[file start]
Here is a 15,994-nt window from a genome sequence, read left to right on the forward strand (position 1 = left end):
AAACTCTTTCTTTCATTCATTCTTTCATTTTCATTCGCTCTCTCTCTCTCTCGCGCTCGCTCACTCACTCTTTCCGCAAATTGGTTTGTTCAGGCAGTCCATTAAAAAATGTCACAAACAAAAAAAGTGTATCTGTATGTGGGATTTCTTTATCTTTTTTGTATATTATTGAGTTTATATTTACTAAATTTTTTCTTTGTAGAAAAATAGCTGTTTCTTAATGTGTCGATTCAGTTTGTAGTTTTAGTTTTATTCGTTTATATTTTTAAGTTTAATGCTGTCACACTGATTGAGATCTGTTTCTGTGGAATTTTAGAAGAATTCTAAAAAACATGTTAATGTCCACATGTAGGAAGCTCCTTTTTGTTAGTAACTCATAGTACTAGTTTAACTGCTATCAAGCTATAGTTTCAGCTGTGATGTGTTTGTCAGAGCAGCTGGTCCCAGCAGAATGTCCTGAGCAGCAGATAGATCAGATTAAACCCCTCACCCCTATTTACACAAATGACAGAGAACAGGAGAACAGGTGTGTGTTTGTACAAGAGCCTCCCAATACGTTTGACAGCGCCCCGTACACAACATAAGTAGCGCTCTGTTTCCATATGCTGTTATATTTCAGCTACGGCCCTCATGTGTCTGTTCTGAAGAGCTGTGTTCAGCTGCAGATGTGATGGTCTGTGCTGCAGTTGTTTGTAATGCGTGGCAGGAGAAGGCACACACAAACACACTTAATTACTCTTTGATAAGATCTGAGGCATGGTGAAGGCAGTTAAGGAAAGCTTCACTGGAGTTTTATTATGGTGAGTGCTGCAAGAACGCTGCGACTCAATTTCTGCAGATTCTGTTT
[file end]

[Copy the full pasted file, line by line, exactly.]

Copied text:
Here is a 15,994-nt window from a genome sequence, read left to right on the forward strand (position 1 = left end):
AAACTCTTTCTTTCATTCATTCTTTCATTTTCATTCGCTCTCTCTCTCTCTCGCGCTCGCTCACTCACTCTTTCCGCAAATTGGTTTGTTCAGGCAGTCCATTAAAAAATGTCACAAACAAAAAAAGTGTATCTGTATGTGGGATTTCTTTATCTTTTTTGTATATTATTGAGTTTATATTTACTAAATTTTTTCTTTGTAGAAAAATAGCTGTTTCTTAATGTGTCGATTCAGTTTGTAGTTTTAGTTTTATTCGTTTATATTTTTAAGTTTAATGCTGTCACACTGATTGAGATCTGTTTCTGTGGAATTTTAGAAGAATTCTAAAAAACATGTTAATGTCCACATGTAGGAAGCTCCTTTTTGTTAGTAACTCATAGTACTAGTTTAACTGCTATCAAGCTATAGTTTCAGCTGTGATGTGTTTGTCAGAGCAGCTGGTCCCAGCAGAATGTCCTGAGCAGCAGATAGATCAGATTAAACCCCTCACCCCTATTTACACAAATGACAGAGAACAGGAGAACAGGTGTGTGTTTGTACAAGAGCCTCCCAATACGTTTGACAGCGCCCCGTACACAACATAAGTAGCGCTCTGTTTCCATATGCTGTTATATTTCAGCTACGGCCCTCATGTGTCTGTTCTGAAGAGCTGTGTTCAGCTGCAGATGTGATGGTCTGTGCTGCAGTTGTTTGTAATGCGTGGCAGGAGAAGGCACACACAAACACACTTAATTACTCTTTGATAAGATCTGAGGCATGGTGAAGGCAGTTAAGGAAAGCTTCACTGGAGTTTTATTATGGTGAGTGCTGCAAGAACGCTGCGACTCAATTTCTGCAGATTCTGTTT